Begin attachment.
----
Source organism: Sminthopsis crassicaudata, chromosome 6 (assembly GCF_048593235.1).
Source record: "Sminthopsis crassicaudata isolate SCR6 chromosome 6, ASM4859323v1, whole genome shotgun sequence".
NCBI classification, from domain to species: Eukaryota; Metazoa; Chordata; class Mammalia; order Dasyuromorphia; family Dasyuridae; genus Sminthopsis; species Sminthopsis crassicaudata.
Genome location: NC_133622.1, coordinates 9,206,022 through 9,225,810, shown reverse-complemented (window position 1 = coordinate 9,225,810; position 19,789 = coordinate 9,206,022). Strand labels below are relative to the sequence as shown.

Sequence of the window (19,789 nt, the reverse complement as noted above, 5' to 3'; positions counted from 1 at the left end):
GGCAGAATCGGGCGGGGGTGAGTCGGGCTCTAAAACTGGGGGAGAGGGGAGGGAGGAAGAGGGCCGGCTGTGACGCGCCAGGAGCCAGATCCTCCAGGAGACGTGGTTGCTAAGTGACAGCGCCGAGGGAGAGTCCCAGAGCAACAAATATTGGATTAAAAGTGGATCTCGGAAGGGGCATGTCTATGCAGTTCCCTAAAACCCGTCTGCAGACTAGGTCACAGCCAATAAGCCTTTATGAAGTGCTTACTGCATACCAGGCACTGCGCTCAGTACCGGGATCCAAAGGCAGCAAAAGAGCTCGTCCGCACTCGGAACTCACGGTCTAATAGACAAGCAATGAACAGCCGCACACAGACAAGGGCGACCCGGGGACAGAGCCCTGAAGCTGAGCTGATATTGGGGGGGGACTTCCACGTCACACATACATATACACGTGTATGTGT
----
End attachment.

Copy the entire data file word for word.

Source organism: Sminthopsis crassicaudata, chromosome 6 (assembly GCF_048593235.1).
Source record: "Sminthopsis crassicaudata isolate SCR6 chromosome 6, ASM4859323v1, whole genome shotgun sequence".
NCBI classification, from domain to species: Eukaryota; Metazoa; Chordata; class Mammalia; order Dasyuromorphia; family Dasyuridae; genus Sminthopsis; species Sminthopsis crassicaudata.
Genome location: NC_133622.1, coordinates 9,206,022 through 9,225,810, shown reverse-complemented (window position 1 = coordinate 9,225,810; position 19,789 = coordinate 9,206,022). Strand labels below are relative to the sequence as shown.

Sequence of the window (19,789 nt, the reverse complement as noted above, 5' to 3'; positions counted from 1 at the left end):
GGCAGAATCGGGCGGGGGTGAGTCGGGCTCTAAAACTGGGGGAGAGGGGAGGGAGGAAGAGGGCCGGCTGTGACGCGCCAGGAGCCAGATCCTCCAGGAGACGTGGTTGCTAAGTGACAGCGCCGAGGGAGAGTCCCAGAGCAACAAATATTGGATTAAAAGTGGATCTCGGAAGGGGCATGTCTATGCAGTTCCCTAAAACCCGTCTGCAGACTAGGTCACAGCCAATAAGCCTTTATGAAGTGCTTACTGCATACCAGGCACTGCGCTCAGTACCGGGATCCAAAGGCAGCAAAAGAGCTCGTCCGCACTCGGAACTCACGGTCTAATAGACAAGCAATGAACAGCCGCACACAGACAAGGGCGACCCGGGGACAGAGCCCTGAAGCTGAGCTGATATTGGGGGGGGACTTCCACGTCACACATACATATACACGTGTATGTGT